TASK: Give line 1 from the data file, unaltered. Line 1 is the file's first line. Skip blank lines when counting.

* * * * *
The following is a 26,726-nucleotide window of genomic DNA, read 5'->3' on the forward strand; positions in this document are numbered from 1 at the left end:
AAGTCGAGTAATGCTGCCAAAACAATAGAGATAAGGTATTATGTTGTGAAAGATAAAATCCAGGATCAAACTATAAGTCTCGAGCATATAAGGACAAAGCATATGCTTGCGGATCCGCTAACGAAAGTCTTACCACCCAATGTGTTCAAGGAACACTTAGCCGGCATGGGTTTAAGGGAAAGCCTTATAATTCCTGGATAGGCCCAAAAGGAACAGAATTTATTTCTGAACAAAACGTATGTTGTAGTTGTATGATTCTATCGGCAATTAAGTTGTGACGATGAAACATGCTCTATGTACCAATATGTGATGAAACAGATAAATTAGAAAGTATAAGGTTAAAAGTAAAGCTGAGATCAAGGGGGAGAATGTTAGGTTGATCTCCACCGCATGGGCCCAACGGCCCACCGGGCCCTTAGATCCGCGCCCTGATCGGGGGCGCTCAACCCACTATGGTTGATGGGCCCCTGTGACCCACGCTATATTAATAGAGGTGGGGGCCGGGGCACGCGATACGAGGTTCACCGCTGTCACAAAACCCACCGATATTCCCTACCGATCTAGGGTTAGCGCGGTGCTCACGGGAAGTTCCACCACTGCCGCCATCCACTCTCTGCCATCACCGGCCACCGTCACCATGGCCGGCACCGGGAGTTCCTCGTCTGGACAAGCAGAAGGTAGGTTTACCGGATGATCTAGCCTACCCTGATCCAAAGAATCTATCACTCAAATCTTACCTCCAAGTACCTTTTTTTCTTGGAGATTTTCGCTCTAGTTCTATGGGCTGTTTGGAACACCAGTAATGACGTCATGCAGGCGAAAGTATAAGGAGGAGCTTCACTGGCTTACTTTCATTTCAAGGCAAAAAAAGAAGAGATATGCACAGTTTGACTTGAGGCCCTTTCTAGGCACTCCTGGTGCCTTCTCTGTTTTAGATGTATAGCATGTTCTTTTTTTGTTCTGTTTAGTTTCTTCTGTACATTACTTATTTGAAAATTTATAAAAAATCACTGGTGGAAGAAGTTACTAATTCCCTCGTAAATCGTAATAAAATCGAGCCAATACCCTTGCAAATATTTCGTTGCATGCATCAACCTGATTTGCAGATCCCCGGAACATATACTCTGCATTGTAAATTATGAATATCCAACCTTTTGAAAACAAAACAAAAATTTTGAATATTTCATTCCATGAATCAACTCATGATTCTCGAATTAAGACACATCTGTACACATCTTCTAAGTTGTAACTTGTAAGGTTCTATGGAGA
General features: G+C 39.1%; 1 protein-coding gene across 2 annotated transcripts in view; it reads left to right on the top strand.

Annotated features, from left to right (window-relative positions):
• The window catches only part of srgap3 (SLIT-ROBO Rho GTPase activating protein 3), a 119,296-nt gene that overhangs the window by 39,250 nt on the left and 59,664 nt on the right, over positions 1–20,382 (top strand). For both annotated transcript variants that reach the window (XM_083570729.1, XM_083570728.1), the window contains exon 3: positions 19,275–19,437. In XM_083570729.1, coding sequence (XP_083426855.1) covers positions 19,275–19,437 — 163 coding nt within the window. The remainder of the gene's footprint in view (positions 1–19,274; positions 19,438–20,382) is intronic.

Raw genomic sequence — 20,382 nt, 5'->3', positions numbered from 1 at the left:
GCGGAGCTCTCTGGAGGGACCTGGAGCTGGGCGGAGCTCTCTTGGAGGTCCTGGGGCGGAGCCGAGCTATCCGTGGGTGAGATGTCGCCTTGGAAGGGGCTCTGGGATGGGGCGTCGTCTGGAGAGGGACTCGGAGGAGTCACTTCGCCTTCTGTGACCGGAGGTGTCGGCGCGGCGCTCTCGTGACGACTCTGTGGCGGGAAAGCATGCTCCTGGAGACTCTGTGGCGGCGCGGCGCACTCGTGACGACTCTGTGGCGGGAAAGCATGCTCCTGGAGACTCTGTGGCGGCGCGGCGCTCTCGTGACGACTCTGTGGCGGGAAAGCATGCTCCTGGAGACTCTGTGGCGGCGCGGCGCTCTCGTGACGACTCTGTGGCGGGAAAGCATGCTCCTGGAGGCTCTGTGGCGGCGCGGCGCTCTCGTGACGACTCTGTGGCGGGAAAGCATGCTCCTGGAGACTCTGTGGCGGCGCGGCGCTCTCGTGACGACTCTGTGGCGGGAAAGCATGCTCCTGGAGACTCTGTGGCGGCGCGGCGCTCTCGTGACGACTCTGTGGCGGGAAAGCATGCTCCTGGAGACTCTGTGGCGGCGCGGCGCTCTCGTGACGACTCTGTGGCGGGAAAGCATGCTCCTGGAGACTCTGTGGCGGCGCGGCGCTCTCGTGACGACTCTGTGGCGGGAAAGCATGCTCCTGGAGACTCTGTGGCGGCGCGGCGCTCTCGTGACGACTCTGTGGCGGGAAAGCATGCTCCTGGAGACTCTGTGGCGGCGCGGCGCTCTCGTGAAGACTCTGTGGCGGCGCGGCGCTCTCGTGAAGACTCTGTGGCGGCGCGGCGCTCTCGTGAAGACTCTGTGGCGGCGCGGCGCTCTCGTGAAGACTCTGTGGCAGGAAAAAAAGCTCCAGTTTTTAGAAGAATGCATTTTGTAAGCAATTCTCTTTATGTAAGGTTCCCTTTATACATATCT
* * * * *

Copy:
The following is a 26,726-nucleotide window of genomic DNA, read 5'->3' on the forward strand; positions in this document are numbered from 1 at the left end: